Over the next 10 years critical decisions affecting Nebraska families and communities will be made based on Census data gathered this year. Census numbers influence the amount of federal funding received for health insurance and medical care, fire departments, roads, housing and even how many Congressional seats each state receives.
“Census results affect Nebraska communities every day,” said FFN Policy Research Analyst Ben Baumfalk. “They help determine funding for important programs that support children, including schools, child care and early learning, home visiting and food assistance among many other things.”
States lose funds when children are undercounted
Young children are historically undercounted in the Census. Nationally, the 2010 Census missed more than 2 million children under age 5 which resulted in states losing more than half-a-billion dollars every year for child care and health and foster care. On average, schools lost $1,695 per year for every child missed between ages 5 and 18. To make sure Nebraska is represented accurately, it’s critically important that everyone, including children and babies born by April 1, 2020, living at an address be counted, even if they’re extended family or not related to the person who fills out the form.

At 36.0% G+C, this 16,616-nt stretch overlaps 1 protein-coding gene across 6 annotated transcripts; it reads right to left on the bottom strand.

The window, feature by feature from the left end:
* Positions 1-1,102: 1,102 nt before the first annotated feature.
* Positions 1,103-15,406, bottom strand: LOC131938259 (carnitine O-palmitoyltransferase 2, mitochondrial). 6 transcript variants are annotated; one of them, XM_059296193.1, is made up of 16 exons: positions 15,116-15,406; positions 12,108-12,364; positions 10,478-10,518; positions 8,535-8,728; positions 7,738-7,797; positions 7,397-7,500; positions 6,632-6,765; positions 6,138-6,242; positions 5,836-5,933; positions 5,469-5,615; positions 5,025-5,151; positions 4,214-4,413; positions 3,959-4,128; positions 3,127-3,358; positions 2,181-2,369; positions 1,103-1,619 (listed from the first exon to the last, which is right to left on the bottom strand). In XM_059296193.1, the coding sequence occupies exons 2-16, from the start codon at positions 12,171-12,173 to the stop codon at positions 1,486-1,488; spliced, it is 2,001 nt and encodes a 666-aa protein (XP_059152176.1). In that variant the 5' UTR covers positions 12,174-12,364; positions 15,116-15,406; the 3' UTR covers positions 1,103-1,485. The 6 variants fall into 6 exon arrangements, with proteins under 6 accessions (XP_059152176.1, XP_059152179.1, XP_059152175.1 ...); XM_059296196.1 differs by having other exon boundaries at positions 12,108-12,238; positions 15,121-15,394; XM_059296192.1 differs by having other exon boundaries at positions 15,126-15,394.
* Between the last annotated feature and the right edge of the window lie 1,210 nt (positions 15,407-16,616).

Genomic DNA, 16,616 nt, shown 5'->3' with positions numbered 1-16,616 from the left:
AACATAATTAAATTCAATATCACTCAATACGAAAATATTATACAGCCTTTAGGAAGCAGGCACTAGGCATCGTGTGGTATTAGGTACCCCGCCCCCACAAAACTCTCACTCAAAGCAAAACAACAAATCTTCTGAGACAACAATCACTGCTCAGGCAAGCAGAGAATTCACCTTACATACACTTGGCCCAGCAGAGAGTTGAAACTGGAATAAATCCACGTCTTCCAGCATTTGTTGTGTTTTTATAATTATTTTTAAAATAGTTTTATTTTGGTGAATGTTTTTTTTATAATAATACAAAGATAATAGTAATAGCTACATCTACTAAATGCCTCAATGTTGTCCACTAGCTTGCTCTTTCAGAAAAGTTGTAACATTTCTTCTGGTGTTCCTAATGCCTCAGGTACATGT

“So far, Nebraskans are doing an outstanding job responding to the Census, currently ranking fifth nationally behind Michigan, Iowa, Wisconsin and Minnesota,” said Baumfalk. “We want to make sure the strong response continues so communities and families will have access to the programs and services they need in the years ahead.“
Recent research found that people who are least likely to complete the Census or count their children are younger parents, low income or immigrant families, along with people in complex and/or transitional household situations. And many of those families are among the most reliant on programs that receive federal funding.
What does the Census ask and not ask?
The Census form asks nine questions about the people living at each address, including name, age, country of origin/race, gender and whether the person filling out the Census form owns or rents the dwelling at that address.
It does not ask if residents at the address are U.S. citizens, nor does it ask about income, Social Security number, political party or immigration status. By law, the Census Bureau may not share identifiable information collected, even with other governmental agencies.
For more information, visit Census.gov or call 844-330-2020 (English) or 844-468-2020 (Spanish).